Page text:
I’m used to making songs in my friend’s garage at the back of his sister’s house. I was used to writing with the same guys every day, and it became routine, and it got taken away, and I didn’t really know how to find my feet. I lost the vibe of it, and made it kind of weird, because I didn’t really know what to do. I didn’t have the team that I made Ignorant Art with because Interscope kind of fucked them over, and they didn’t want to work with Interscope, so I couldn’t work with them on Glory or any of that project.  Now that I ended my relationship with that label, I’m back working with them in L.A., and things feel normal again. I just felt like I got taken so far out of my element, and it made me lose what I felt was kind of special about my music, and I just I didn’t really know what to do. I had to find it and I felt like I was just floating around. Now with Trap Gold and also with The New Classic, I feel like I’m back to kind of what I know, and I’ve learned a lot as well in the last couple of months to where I can progress with my song writing and stuff like that.

You’ve already worked with some really big names in the industry like T.I., B.o.B., Cee Lo, Mike Posner, Pusha T and Diplo. Which of these people has given you the best career advice so far?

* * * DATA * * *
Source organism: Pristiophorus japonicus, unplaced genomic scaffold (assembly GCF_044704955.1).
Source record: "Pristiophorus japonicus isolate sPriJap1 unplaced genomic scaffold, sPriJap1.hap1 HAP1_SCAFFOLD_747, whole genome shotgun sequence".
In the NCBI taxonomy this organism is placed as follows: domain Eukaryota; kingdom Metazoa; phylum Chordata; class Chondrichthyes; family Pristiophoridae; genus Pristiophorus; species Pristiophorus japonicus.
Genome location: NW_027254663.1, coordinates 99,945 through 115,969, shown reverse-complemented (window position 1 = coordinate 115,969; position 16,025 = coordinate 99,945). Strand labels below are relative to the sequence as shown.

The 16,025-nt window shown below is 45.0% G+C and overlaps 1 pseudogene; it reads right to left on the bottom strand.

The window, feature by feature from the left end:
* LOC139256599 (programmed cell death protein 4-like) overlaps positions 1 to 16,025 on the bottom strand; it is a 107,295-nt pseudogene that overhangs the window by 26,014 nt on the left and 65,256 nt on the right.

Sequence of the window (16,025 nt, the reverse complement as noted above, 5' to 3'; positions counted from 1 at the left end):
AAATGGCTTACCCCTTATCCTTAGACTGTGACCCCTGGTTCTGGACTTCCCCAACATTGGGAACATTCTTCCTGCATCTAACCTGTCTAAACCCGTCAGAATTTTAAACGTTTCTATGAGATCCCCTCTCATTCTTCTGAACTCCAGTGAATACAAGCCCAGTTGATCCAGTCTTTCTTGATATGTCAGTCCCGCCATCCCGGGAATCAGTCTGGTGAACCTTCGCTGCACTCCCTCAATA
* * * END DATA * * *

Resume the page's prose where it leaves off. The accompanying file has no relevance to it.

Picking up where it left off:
Probably T.I. and Pusha T. Pusha T and I have been friends for around two years now, and I really owe him a lot because I’m a really unorganized person. I do things on a whim and I’m just spontaneous. I never really see a lot of things from start to finish because I’ll get distracted and I’ll start something new. Then I met Pusha, and he really pushed me on through, seriously. “You really have to put a project out. Everybody else is putting projects out, and they’re getting recognition for it, and you still don’t have a project. What are you doing? You’re a good rapper, get it together.” It really motivated me to give my all on a project. I had somebody to report back to, whereas before I wasn’t really accountable to anybody. It made me finish. Believe it or not, I finished it, and I feel like he was a big part of why I finished it, to kind of prove to him I can do it. So he taught me a lot, and I kind of feel like if he hadn’t have – if I hadn’t had the friendship with him, I don’t even know that I’d be Iggy or not. There would probably just be a lot of random songs floating around. I’ll always have love for him.